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Going My Way

31 October 2017 Written by  By Alex Acosta
Published in November 2017 Articles

I’m a hometown boy, born and raised in Antioch, which had a small town atmosphere in my childhood years.

It was a good place to grow up. My dad was on the Antioch PD. Grandpa Acosta was a barber, a musician, and a self-taught artist. His murals are still on display at Pittsburg’s Mecca Restaurant. For whatever reason, I turned into a Swiss Army Knife kind of guy — a proverbial “jack of all trades.” I never focused on a single project or followed very far down a single pathway.

I graduated with the Antioch High School Class of ’99 and married Jessica Johnson three years later. I entered the adult world with a lot of aspirations but no set goals. I graduated from the American River College Firefighting Academy and completed all the requirements, but before I could properly look for a job with one of the local fire districts, Jessica and I took a gamble on the future and moved to the capital of gambling, Las Vegas. The decision to move was somewhat random because we had gone there on vacation and just on a lark had looked at some properties. Two weeks later we put money down on a house, moved in, and I started hustling for work.

I applied for a position as a Las Vegas firefighter, but there were only six fire departments in the county and hiring was slow. While waiting for a job to open up, I wasn’t able to earn sufficient income to cover our mortgage and expenses. My brother was studying dentistry at the time in a medical school in Las Vegas. My sister-in-law, Dawn Marie, who was working at P.F. Chang’s, told her manager about my problem and he said I could make good money tending bar on The Strip at the new Jimmy Buffet’s Margaritaville. I knew nothing about bartending but really needed the dough so I created a résumé with some fictitious entries and did a sufficiently good job acting the part of an experienced California bartender to convince Margaritaville’s manager to hire me.

Even though I started the job not knowing white rum from white vodka, I turned out to be a natural at tending bar. I watched what the other bartenders were doing and asked a lot of questions. Fortunately, Margaritaville specializes in tropical drinks, which involves putting a shot or two of tequila in a glass and then adding ingredients. Most of the patrons ordered one of the 11 margaritas on the menu that had fancy names such as “Who’s to Blame,” “Uptown Top Shelf,” and “Last Mango in Paris.” I may have started out ignorant but I wasn’t dumb. I’m a quick learner and usually only had to make a drink once to learn how to make it, so within a few days I was setting up those standard drinks like I had been doing it all my life.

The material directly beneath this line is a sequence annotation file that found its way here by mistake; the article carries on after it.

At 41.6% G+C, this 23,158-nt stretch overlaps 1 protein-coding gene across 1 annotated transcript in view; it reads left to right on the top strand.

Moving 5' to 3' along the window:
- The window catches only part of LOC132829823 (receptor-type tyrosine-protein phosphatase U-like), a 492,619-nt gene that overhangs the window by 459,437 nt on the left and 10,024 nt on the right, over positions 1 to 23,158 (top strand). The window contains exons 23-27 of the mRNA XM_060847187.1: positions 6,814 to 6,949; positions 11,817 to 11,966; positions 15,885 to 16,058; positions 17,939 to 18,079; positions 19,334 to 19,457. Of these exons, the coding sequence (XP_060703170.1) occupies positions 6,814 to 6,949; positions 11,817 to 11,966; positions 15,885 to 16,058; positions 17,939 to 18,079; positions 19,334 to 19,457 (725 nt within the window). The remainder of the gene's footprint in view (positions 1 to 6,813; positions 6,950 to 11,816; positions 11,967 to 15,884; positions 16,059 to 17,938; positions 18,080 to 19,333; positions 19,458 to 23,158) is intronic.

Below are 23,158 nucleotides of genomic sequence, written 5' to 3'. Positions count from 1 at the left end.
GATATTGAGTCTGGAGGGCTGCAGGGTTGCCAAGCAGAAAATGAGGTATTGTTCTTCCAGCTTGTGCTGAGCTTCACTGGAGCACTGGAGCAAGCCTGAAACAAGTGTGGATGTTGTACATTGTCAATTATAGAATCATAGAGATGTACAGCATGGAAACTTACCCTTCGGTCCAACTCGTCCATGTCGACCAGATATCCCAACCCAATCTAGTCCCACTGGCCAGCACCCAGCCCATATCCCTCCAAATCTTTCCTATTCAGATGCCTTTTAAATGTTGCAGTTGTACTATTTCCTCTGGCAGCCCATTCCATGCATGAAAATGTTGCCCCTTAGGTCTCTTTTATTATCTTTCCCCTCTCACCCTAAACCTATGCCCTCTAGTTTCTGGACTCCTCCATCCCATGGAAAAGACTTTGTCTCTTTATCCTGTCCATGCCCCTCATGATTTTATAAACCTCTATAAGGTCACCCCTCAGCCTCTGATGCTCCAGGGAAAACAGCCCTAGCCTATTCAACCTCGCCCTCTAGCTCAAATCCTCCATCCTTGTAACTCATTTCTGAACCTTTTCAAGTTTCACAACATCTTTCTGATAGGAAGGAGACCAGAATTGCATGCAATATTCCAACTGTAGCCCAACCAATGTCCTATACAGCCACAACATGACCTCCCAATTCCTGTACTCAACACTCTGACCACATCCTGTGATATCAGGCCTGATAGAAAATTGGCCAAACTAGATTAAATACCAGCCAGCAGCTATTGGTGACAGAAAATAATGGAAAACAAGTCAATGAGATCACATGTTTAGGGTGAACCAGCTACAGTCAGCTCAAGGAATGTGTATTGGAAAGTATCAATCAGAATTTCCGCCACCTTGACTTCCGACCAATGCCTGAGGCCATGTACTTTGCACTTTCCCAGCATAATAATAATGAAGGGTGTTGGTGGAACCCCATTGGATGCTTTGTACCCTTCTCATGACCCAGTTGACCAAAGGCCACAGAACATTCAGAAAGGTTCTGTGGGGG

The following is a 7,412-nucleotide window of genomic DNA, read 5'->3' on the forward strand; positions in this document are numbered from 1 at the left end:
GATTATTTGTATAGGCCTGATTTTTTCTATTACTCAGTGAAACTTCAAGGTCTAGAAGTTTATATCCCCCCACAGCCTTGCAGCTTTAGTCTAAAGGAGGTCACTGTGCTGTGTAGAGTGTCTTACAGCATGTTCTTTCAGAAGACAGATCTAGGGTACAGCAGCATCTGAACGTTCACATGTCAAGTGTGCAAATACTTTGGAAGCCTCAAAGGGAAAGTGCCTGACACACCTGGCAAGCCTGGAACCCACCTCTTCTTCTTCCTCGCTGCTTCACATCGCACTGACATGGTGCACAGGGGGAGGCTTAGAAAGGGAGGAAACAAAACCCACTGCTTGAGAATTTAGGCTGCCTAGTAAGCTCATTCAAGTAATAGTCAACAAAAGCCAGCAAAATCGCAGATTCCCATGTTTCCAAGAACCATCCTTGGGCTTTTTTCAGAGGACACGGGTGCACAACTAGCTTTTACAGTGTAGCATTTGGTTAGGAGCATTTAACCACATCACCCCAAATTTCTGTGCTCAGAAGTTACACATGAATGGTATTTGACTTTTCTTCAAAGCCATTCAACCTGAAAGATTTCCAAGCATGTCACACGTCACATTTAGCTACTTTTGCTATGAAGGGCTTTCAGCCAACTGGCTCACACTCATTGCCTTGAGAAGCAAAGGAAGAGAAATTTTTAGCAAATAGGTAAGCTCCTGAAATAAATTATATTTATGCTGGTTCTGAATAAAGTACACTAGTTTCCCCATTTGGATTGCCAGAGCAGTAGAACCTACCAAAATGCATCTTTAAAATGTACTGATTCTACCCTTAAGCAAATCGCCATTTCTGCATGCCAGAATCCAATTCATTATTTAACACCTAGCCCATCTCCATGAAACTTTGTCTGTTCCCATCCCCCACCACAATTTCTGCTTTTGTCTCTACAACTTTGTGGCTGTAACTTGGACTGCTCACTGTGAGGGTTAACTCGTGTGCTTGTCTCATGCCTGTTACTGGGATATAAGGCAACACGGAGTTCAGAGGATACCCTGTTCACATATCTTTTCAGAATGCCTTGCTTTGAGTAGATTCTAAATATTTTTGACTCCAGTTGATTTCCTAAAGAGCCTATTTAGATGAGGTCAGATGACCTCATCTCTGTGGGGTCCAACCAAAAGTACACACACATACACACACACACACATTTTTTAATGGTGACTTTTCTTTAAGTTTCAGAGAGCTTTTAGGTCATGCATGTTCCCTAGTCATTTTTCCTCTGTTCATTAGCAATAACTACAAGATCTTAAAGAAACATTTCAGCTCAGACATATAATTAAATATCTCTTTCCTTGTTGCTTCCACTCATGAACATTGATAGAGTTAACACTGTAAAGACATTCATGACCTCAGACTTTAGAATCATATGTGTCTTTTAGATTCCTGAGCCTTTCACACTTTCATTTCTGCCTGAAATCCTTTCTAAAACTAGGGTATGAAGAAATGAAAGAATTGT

I enrolled in a bartending school that failed to teach me anything useful about actually tending bar but did supply me with a helpful book of recipes. I would carry it around in my back pocket and consult it for instructions when a patron ordered some exotic drink like a Muddled Orange & Strawberry Tequila Fizz or a Blackberry Sage Tequila Smash.

The biggest part of tending bar is making conversation, which I am really good at. I’ve never been at a loss for words and am easy to talk to. I have a naturally friendly attitude, so on some shifts would make more in tips than I took home in salary.

Margaritaville was a happening place, and I had a number of run-ins with celebrities. In fact, one of the run-ins turned out to be literal because I was late for a shift and in my haste I collided with Céline Dion. She was not happy about the rough physical contact, and her security guys were even less happy. I didn’t recognize her and tried to smooth things out. She had a little girl with her and I said, “Your daughter’s really cute.” That was just adding insult to injury because the “daughter” turned out to be her son René-Charles. It was a bad experience that turned out to be one of my best stories. (Bad experiences often have a way of doing that.)

Jimmy Buffett himself came into the bar a few times while I was there. He turned out to be exactly as his public image portrays him — an easygoing “just letting it happen” kind of guy.

The famous NFL quarterback Drew Breeze spent a few hours in my bar and carried on a nice conversation with me. I’m no fan of the Saints, but Drew turned out to be a down to earth humble sort of a person, apparently unimpressed by his reputation as one of the top quarterbacks ever to play the game.

They shut down the bar one night to serve Mötley Crüe’s lead vocalist, Vince Neil, and his Barbie Doll-looking wife Lia Gerardini. Vince asked me if I had Maker’s Mark bourbon. I told him we just served Tequila. He told me to go downstairs and get some Maker’s Mark, and then made me pour a shot for myself. I became a Maker’s Mark fan on the spot.